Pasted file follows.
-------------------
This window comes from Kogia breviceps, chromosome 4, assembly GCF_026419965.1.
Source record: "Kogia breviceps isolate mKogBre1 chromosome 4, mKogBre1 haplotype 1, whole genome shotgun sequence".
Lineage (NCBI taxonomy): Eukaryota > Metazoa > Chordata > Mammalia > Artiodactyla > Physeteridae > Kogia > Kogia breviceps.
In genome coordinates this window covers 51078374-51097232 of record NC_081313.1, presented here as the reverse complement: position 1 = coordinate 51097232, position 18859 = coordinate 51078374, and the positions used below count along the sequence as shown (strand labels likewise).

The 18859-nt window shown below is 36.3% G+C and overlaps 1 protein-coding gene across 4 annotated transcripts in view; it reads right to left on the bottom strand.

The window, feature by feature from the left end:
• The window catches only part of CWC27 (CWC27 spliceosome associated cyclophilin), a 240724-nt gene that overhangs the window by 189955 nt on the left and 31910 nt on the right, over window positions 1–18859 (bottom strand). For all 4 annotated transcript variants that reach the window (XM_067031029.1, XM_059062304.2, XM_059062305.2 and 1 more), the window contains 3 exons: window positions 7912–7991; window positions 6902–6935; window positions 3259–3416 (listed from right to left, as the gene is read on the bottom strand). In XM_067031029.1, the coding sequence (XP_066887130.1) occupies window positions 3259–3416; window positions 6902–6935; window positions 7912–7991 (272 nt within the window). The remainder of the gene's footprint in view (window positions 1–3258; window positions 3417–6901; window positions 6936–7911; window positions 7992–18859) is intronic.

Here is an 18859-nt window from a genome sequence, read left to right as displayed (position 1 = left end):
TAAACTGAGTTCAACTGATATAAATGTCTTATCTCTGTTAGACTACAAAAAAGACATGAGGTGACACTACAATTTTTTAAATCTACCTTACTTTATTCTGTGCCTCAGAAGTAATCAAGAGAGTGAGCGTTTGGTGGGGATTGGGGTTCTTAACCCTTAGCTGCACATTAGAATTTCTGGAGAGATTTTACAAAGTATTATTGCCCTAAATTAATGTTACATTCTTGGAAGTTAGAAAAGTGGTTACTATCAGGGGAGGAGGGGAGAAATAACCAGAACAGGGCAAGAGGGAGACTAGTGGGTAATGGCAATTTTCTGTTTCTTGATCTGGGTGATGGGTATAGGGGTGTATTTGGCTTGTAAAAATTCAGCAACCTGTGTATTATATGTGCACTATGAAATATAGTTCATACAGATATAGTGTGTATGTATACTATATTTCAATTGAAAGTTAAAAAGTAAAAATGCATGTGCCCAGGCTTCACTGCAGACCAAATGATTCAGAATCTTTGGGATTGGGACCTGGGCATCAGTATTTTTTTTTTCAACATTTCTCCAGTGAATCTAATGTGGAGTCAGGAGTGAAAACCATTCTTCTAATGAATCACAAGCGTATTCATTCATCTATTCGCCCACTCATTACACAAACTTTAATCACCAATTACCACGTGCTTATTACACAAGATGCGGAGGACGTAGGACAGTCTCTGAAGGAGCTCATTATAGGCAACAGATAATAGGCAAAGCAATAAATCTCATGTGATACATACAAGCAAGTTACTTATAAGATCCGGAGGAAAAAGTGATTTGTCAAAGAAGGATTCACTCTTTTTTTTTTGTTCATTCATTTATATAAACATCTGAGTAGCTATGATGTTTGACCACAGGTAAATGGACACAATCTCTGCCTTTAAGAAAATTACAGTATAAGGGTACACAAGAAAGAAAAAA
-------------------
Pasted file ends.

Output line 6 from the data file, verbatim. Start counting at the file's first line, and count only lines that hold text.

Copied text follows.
The window, feature by feature from the left end: